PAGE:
If you lived here, you’d be home by now.

| Gratitude

I pass by this sign, nailed to an apartment complex on Fair Oaks Boulevard, and it hits me like a wet glove every time.

If you lived here, you’d be home by now.

I think about how I had never lived in a home that wasn’t a rented one before I was married. Growing up and throughout young adulthood, I was a tenant. Never tethered anywhere for long, the only home I knew was my Grandmother’s, my Bubbe’s. Her home, a 1930′s Spanish duplex was cool in the summer, warm in the winter and I spent many a night standing over the floor heating vents in my flammable nightgowns doing my best Marilyn Monroe imitation, not even knowing it. My grandmother’s house, my grandmother, was home.

When Chris and I got married, we were already homeowners, having signed away what felt like our lives, the day of the rehearsal dinner. Our first home, a two bedroom, one bath and less than a thousand square feet was dollhouse cute. We furnished it with our first joint furniture purchase: a floor model couch and chair from the now-defunct Robinson’s May department store. I remember waiting on the couch on the showroom floor, anxiously hoping Chris, on his way from work, would like it. It seemed so huge, us buying an actual couch, quite the upgrade from the futon we had been so used to.

That house, the Coloma house, was where we first learned how hard it is to take off wallpaper. Where we had our first really big fight. And really big make up. It was where we sat outside on a warm August night in our very own backyard and marveled at the fact it was our very own backyard. The ownership was binding and thrilling; we were giddy with the beginning, the monument of our life starting together.

We brought Reese, our first child, home from the hospital to that home, to that house. Chris, balancing the video camera on the dashboard, filmed the whole two-minute car ride and followed me and the car seat holding four-day old Reese up the stairs and into the house. We sat down, “now what?” the obvious question. Now what turned out to be wearing out those hardwood floors walking that little colicky baby up and down and around that little house again and again, memorizing all 964 square feet, passing by our room in green and then hers in bright pink and then through the kitchen with the old cabinets and vinyl flooring and out again to the living room.

We moved into our current house when Reese had just turned one and had her first real cold – a snotty, feverish affair. It was foggy and unforgivingly chilly and of course, our movers didn’t show up. But, by the end of the day, we were in – 1625 square feet! FOUR bedrooms! TWO bathrooms! We languished in the space, using first this bathroom, then that one. Maybe we should talk in this room, or that one. Why don’t we go into our FOURTH bedroom to chat? It was all just so criminally indulgent. I worried our friends might think we were stuck up now, all hoighty toighty with our big fatty of a house.

Then Finn came the two-minute car ride home – and moments later it seemed, took his first steps right here, trying to keep up with his sister. The two of them laid on our living room carpet, rolling around mugging for the camera. We had our morning dance party each day, all of us embarrassing ourselves terribly, never once thinking of stopping. It was here that Reese began her tradition of always kissing Finnie goodnight at naptime and bedtime, regardless of whatever trespasses occurred that day. It’s where just this evening, Reese fed Finnie dinner with a baby spoon, something he hasn’t let anyone do for months now. She fed him spoonful after spoonful, both of them giggling hopelessly, white rice and edamame flying everywhere, our two dogs eager to get in on the fun.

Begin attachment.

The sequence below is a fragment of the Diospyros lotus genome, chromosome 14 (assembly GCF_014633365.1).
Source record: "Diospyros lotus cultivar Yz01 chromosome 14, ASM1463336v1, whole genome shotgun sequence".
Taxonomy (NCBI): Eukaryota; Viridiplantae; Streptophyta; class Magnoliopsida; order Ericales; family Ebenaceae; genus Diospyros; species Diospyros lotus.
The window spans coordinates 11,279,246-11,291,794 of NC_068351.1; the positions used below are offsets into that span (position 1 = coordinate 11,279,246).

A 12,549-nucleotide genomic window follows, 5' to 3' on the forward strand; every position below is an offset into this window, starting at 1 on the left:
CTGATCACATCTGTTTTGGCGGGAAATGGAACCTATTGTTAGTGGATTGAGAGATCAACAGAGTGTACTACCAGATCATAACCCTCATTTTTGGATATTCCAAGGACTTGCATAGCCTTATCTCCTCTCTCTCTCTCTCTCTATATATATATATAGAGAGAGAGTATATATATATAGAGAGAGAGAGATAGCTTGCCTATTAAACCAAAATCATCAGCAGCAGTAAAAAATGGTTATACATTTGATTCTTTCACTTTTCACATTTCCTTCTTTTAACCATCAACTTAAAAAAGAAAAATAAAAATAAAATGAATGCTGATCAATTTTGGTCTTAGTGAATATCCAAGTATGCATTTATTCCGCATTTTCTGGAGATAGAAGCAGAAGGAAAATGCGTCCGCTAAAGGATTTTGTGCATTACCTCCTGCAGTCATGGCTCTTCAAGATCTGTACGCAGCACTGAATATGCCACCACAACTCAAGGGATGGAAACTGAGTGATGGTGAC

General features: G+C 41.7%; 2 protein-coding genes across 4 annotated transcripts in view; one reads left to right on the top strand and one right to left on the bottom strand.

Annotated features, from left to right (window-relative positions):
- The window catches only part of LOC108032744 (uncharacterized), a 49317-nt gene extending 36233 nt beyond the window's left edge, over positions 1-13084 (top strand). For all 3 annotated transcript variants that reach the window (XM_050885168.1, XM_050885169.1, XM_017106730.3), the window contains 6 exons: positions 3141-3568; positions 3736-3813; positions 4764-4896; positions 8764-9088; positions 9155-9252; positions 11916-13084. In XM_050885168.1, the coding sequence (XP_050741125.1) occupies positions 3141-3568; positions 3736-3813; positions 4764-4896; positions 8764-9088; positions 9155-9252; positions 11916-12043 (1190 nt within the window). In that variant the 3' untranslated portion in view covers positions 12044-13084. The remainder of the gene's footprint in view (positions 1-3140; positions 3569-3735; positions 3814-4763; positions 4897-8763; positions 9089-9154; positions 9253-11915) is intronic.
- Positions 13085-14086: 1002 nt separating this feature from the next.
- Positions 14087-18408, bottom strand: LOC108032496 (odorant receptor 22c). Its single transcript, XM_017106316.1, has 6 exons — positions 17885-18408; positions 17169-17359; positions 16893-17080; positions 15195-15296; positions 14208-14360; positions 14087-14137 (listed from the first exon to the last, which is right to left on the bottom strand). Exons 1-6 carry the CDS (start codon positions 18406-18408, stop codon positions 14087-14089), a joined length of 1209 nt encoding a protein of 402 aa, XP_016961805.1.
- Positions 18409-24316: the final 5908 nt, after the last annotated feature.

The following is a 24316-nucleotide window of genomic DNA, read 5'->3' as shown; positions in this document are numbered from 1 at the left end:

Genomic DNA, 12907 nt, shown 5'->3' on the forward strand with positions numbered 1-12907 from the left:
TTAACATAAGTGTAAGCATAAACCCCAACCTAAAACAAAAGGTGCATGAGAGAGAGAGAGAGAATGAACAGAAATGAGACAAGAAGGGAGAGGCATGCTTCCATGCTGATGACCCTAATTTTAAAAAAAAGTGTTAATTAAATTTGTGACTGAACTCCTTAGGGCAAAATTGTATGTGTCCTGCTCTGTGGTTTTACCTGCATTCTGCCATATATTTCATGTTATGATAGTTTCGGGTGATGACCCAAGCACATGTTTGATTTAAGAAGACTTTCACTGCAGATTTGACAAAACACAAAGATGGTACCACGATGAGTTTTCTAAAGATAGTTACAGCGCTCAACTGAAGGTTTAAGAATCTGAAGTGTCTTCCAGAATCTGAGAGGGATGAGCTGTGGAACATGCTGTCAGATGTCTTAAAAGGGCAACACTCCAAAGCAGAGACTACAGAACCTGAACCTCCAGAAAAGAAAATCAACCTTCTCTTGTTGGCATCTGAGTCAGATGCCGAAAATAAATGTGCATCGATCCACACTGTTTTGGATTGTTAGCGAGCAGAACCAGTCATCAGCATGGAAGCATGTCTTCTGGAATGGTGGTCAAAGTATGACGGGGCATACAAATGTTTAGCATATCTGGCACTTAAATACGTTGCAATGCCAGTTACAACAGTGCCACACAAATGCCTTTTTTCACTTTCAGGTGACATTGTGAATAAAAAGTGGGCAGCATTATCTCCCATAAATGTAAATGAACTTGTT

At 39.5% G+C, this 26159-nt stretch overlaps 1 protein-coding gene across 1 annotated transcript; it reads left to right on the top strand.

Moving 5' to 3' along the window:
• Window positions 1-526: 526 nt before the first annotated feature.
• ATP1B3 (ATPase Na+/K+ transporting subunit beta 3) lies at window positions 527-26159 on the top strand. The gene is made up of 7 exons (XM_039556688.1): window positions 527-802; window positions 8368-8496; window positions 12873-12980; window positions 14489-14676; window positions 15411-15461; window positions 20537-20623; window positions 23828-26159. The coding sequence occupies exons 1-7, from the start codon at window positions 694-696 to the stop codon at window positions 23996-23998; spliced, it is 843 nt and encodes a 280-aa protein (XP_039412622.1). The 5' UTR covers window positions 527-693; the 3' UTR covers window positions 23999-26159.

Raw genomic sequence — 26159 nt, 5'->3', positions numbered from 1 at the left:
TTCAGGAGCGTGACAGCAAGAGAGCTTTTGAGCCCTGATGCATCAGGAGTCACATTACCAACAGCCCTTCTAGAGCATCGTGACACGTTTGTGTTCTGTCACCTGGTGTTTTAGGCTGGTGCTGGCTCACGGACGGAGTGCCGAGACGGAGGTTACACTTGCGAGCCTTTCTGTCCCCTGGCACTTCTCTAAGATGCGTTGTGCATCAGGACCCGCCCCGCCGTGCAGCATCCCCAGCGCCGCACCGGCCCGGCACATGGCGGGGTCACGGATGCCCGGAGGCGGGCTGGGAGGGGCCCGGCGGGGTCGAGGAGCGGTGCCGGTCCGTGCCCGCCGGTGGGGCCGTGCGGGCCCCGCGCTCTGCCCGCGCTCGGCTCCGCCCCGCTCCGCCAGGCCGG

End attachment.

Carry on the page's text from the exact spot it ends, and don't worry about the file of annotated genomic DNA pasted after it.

Yet, in the midst of all this wonderfulness, I have been thinking lately that we may need more house. Or maybe a house with a bit more growing space. More living space. A bigger yard. Maybe even a little office out back for me to write and dream. But if we found that house it wouldn’t be this house. It wouldn’t be where we brought home our babies. Where I passed out at eight o’clock for six weeks straight when I was pregnant. It won’t be where we opened our wedding gifts or christened the bedrooms. It wouldn’t be next door to Reese’s best friend or surrounded by the best neighbors anywhere.

It is then that I think of the apartment house banner: if you lived here you’d be home by now and wonder to myself – when is enough enough? I wonder when sixteen hundred square feet or two thousand or ten thousand will be enough for our, for my, wandering attention span, my ever growing needs and wants. When will I just be able to live HERE, RIGHT NOW. Just to be in this house, this moment. Just be home and not be thinking of what might be around the corner.

I want to know: when will my tenant self unpack permanently and lose the mover’s number. When will whatever we have be everything we need; will there be a day our square footage will fill the space in my heart perfectly, no cracks, no light seeping in, just our family, perfectly nested in just the place for us.

Knowing that as the world at large rocks with instability, with real need and hunger running rampant, I aim, just for today, to embrace our abundance, our unbelievable luck. This house of joy and happiness and laughter has been so good to us, all 1625 square feet of it. At this moment, as I look back on all that has happened here, it’s never felt bigger.

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